The International

Tel: +44 (0)20 7257 8626
Address: 116 St Martins Lane, London WC2N 4BF
Cuisine Type: International
nearest tube station Leicester Square (PICCADILLY, NORTHERN), Charing Cross (NORTHERN, BAKERLOO)

vThe International has one of the best locations in London – at the bottom of St Martin’s Lane, overlooking Trafalgar Square and perfectly placed for theatre and opera-going. With this in mind there are fixed price menus available (superb value at two courses for £9.99, three for £12.99) and service is friendly and fast to make a pre-performance supper a pleasant rather than a nerve-wracking occasion.

The large downstairs bar was buzzing (there’s also a small champagne bar in the basement) but we headed for the mezzanine brasserie, an airy, modern space with wooden floor, bright white walls and striking modern art. Linen is crisp and the whole effect is contemporary chic with a hint of art deco in the slim, faux-crocodile-covered menus.

The name is International, and the menu certainly is. “The food has a Modern European theme, but with a slight Pan Asian twist” says the website blurb. The main influence is modern Italian – roast tomato tart, goat’s cheese mousse and parmesan crisp from the starter menu for example – but there’s also crispy aromatic duck and mussel and red tiger prawn soup (starters £4.50 – £8.50).

We tried picked (sic) crab, tomato tartar and Pommery mustard with lobster oil – OK, but astonishingly bland considering the ingredients – and terrine of pork and foie gras with plum and tomato chutney (both £7.95). The latter was better and came served with a couple of big slices of toasted rustic bread.

Main courses (£11.95 – £16.95) are similarly wide-ranging. Pan fried sea bass sounded and was delicious, with aubergine chilli and mint, pepper and olive tapenade (£14.95). Pumpkin tortellini (£12), like my crab starter, had been through the taste extractor, but the goats cheese salad and grilled artichokes that came with them were excellent. Side orders such as baby corn with herbs and garlic, French fries with rosemary and sea salt, endive and Roquefort salad sounded tempting (£2.95).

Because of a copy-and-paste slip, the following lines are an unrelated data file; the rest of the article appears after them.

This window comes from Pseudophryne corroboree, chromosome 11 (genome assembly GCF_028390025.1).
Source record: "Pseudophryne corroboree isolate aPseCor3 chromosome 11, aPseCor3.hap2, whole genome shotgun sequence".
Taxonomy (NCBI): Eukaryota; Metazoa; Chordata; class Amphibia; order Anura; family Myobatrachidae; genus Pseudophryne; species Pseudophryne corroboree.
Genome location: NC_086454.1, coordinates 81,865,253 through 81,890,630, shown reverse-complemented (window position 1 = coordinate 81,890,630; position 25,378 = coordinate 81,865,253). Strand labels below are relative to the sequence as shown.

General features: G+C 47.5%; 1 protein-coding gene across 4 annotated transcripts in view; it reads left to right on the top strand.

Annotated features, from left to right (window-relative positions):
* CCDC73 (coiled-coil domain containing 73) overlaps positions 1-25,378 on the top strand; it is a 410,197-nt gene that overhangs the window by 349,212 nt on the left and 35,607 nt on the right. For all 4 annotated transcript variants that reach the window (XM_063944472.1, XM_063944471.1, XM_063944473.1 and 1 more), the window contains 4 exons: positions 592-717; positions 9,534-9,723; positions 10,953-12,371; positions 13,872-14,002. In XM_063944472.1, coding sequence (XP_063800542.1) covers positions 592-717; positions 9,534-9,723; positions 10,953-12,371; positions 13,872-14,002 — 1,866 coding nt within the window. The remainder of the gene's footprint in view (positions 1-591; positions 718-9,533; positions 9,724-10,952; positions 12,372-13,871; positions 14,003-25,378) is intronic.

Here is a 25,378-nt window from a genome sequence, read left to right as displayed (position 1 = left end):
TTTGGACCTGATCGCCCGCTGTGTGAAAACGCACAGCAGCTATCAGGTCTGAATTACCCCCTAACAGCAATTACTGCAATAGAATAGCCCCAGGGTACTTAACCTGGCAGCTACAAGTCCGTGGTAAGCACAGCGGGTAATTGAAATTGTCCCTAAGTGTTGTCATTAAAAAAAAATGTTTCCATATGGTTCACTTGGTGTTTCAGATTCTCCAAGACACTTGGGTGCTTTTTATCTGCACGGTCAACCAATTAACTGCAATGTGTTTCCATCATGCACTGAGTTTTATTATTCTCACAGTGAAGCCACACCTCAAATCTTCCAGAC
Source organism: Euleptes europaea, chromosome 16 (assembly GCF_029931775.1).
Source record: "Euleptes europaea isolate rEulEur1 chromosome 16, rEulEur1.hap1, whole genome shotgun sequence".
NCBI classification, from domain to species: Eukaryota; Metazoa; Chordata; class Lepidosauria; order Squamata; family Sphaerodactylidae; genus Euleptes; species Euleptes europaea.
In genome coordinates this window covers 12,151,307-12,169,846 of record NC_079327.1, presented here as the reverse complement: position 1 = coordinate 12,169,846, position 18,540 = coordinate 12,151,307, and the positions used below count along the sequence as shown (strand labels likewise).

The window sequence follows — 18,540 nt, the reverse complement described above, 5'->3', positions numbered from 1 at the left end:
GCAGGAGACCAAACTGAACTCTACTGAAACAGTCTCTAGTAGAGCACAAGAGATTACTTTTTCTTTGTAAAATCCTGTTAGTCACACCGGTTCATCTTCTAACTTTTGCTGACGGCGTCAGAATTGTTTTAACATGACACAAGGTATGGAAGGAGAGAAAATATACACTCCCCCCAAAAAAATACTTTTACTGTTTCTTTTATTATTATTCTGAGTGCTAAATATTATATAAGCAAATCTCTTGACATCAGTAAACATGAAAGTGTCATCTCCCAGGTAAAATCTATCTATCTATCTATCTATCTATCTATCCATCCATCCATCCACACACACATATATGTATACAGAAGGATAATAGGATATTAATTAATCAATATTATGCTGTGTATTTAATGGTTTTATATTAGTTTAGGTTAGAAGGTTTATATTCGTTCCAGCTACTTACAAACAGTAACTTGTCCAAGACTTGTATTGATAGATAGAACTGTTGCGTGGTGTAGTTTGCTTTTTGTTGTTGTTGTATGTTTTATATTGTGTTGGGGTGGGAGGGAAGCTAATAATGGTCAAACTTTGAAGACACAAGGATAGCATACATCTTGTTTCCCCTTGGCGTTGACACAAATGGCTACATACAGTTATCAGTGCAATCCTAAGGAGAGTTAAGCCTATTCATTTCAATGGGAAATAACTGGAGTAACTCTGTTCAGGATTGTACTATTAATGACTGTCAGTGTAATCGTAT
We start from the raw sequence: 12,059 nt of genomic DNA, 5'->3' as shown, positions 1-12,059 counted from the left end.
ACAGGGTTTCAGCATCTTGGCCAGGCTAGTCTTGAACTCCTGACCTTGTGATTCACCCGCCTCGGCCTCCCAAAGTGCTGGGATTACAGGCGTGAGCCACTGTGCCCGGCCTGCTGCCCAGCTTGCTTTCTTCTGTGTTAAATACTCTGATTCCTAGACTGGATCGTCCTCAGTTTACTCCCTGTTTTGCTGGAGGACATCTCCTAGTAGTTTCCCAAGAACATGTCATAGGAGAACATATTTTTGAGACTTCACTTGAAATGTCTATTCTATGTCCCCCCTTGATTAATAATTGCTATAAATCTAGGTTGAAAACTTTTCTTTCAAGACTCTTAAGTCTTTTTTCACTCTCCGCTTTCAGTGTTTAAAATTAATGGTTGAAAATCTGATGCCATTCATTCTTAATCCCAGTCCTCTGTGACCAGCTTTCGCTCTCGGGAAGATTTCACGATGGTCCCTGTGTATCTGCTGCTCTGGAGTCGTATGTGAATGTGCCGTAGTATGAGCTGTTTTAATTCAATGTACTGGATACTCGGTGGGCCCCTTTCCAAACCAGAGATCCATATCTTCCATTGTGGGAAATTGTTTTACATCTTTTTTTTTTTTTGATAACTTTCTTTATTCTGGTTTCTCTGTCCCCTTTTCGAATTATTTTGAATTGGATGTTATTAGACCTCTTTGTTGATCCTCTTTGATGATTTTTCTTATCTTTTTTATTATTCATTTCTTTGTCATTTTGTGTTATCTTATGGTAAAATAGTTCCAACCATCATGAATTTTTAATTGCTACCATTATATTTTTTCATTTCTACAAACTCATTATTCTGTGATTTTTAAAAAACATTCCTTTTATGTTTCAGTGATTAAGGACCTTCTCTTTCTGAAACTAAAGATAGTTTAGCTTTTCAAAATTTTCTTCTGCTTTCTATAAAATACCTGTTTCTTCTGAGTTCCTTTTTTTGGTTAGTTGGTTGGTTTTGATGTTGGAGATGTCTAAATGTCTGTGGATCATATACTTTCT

Puddings (£5) also sound good but vary in quality. Poached peach, cinnamon tuille with orange glaze was perfect. Chocolate, orange and pine-nut tart was dry and I couldn’t detect either orange or pine-nut flavours; the nutmeg ice cream that came with it, however, was divine.

There’s a short but fun children’s menu, presumably intended for the lunch time crowd, and an interesting wine list (bottles from £13, and plenty of options by the glass from £3.50) including a delicious orange Muscat pudding wine (£15 for a half bottle) which is, unusually, only 10% – fantastic if you don’t want to fall asleep during the play.

The International is fun, as borne out by the number of smart young things dining there. It’s a bit noisy – carpet would make it easier to carry on a conversation with your dinner companions – but as long as you aren’t going for a romantic t’te á t’te that’s fine. The real question mark at present is the variable quality of the dishes: there’s no doubt that the ingredients used are excellent – and innovative – but the final result can be disappointingly bland. With any luck, these are teething troubles.

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